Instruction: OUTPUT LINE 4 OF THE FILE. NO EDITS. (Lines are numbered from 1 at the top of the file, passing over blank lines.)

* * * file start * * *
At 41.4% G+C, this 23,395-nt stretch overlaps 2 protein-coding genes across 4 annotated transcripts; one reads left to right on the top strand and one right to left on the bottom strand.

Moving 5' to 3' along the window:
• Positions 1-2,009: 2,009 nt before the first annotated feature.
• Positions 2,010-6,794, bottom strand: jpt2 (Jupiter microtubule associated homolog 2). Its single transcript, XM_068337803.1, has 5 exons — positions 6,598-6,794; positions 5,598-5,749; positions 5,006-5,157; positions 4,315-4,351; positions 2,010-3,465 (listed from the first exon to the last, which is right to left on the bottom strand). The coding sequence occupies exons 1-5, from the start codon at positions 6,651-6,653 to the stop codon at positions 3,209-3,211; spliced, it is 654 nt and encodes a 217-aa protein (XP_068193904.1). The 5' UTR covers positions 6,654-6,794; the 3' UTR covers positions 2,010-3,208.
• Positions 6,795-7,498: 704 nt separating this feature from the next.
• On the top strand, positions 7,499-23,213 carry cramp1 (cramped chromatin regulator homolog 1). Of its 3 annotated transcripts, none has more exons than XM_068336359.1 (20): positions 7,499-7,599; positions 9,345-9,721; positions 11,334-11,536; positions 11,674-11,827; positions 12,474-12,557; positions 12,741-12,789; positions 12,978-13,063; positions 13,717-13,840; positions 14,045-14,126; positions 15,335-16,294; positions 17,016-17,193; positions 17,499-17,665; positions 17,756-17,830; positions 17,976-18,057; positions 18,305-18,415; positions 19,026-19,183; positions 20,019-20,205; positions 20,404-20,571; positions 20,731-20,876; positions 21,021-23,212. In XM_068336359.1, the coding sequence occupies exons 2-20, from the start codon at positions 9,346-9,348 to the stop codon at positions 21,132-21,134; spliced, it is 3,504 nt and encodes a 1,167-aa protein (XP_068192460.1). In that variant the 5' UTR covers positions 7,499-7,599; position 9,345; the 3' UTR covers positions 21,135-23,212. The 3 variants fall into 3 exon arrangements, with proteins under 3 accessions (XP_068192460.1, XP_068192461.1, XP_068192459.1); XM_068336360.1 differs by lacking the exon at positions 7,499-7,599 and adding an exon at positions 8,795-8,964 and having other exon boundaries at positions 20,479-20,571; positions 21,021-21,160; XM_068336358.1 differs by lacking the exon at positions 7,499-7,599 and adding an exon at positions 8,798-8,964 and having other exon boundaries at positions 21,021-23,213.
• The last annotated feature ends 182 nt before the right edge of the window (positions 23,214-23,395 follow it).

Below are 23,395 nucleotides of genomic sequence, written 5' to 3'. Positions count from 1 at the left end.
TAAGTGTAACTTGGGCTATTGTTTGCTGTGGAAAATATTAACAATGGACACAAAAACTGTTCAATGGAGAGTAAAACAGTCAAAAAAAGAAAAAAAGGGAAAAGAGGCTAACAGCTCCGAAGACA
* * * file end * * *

• Positions 2,010-6,794, bottom strand: jpt2 (Jupiter microtubule associated homolog 2). Its single transcript, XM_068337803.1, has 5 exons — positions 6,598-6,794; positions 5,598-5,749; positions 5,006-5,157; positions 4,315-4,351; positions 2,010-3,465 (listed from the first exon to the last, which is right to left on the bottom strand). The coding sequence occupies exons 1-5, from the start codon at positions 6,651-6,653 to the stop codon at positions 3,209-3,211; spliced, it is 654 nt and encodes a 217-aa protein (XP_068193904.1). The 5' UTR covers positions 6,654-6,794; the 3' UTR covers positions 2,010-3,208.